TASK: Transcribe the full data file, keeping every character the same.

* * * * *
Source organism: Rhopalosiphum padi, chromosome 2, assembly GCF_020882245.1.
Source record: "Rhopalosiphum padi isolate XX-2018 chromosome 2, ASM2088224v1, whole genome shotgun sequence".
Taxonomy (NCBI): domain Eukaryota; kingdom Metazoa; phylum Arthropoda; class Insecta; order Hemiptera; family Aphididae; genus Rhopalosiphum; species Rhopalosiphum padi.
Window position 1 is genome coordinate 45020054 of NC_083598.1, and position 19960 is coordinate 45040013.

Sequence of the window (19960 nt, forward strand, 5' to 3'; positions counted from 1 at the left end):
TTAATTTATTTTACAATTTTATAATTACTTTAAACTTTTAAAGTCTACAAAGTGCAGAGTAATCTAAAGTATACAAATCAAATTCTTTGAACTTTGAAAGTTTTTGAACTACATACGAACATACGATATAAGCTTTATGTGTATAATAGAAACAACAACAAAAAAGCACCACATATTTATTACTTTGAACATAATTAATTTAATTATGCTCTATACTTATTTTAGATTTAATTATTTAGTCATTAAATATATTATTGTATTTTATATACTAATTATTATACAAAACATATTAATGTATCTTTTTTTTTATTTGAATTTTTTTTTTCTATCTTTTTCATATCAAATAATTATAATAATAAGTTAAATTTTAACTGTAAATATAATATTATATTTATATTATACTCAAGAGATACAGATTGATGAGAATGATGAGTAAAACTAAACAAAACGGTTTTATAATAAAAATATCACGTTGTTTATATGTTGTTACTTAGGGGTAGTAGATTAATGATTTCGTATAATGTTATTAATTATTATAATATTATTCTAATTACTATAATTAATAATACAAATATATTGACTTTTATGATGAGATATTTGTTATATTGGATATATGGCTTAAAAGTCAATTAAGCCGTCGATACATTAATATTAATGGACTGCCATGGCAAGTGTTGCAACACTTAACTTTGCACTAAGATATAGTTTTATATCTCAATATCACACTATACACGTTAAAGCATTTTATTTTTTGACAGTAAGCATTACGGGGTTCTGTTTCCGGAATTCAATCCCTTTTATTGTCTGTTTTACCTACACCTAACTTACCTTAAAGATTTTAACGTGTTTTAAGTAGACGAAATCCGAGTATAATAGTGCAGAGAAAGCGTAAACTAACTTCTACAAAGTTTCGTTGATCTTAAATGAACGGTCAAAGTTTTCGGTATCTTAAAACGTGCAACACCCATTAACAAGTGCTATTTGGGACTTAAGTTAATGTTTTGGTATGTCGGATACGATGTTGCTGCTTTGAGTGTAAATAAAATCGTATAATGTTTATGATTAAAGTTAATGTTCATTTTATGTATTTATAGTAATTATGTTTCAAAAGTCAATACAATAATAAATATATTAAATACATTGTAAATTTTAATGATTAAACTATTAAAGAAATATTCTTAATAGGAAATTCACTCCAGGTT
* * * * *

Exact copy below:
Source organism: Rhopalosiphum padi, chromosome 2, assembly GCF_020882245.1.
Source record: "Rhopalosiphum padi isolate XX-2018 chromosome 2, ASM2088224v1, whole genome shotgun sequence".
Taxonomy (NCBI): domain Eukaryota; kingdom Metazoa; phylum Arthropoda; class Insecta; order Hemiptera; family Aphididae; genus Rhopalosiphum; species Rhopalosiphum padi.
Window position 1 is genome coordinate 45020054 of NC_083598.1, and position 19960 is coordinate 45040013.

Sequence of the window (19960 nt, forward strand, 5' to 3'; positions counted from 1 at the left end):
TTAATTTATTTTACAATTTTATAATTACTTTAAACTTTTAAAGTCTACAAAGTGCAGAGTAATCTAAAGTATACAAATCAAATTCTTTGAACTTTGAAAGTTTTTGAACTACATACGAACATACGATATAAGCTTTATGTGTATAATAGAAACAACAACAAAAAAGCACCACATATTTATTACTTTGAACATAATTAATTTAATTATGCTCTATACTTATTTTAGATTTAATTATTTAGTCATTAAATATATTATTGTATTTTATATACTAATTATTATACAAAACATATTAATGTATCTTTTTTTTTATTTGAATTTTTTTTTTCTATCTTTTTCATATCAAATAATTATAATAATAAGTTAAATTTTAACTGTAAATATAATATTATATTTATATTATACTCAAGAGATACAGATTGATGAGAATGATGAGTAAAACTAAACAAAACGGTTTTATAATAAAAATATCACGTTGTTTATATGTTGTTACTTAGGGGTAGTAGATTAATGATTTCGTATAATGTTATTAATTATTATAATATTATTCTAATTACTATAATTAATAATACAAATATATTGACTTTTATGATGAGATATTTGTTATATTGGATATATGGCTTAAAAGTCAATTAAGCCGTCGATACATTAATATTAATGGACTGCCATGGCAAGTGTTGCAACACTTAACTTTGCACTAAGATATAGTTTTATATCTCAATATCACACTATACACGTTAAAGCATTTTATTTTTTGACAGTAAGCATTACGGGGTTCTGTTTCCGGAATTCAATCCCTTTTATTGTCTGTTTTACCTACACCTAACTTACCTTAAAGATTTTAACGTGTTTTAAGTAGACGAAATCCGAGTATAATAGTGCAGAGAAAGCGTAAACTAACTTCTACAAAGTTTCGTTGATCTTAAATGAACGGTCAAAGTTTTCGGTATCTTAAAACGTGCAACACCCATTAACAAGTGCTATTTGGGACTTAAGTTAATGTTTTGGTATGTCGGATACGATGTTGCTGCTTTGAGTGTAAATAAAATCGTATAATGTTTATGATTAAAGTTAATGTTCATTTTATGTATTTATAGTAATTATGTTTCAAAAGTCAATACAATAATAAATATATTAAATACATTGTAAATTTTAATGATTAAACTATTAAAGAAATATTCTTAATAGGAAATTCACTCCAGGTT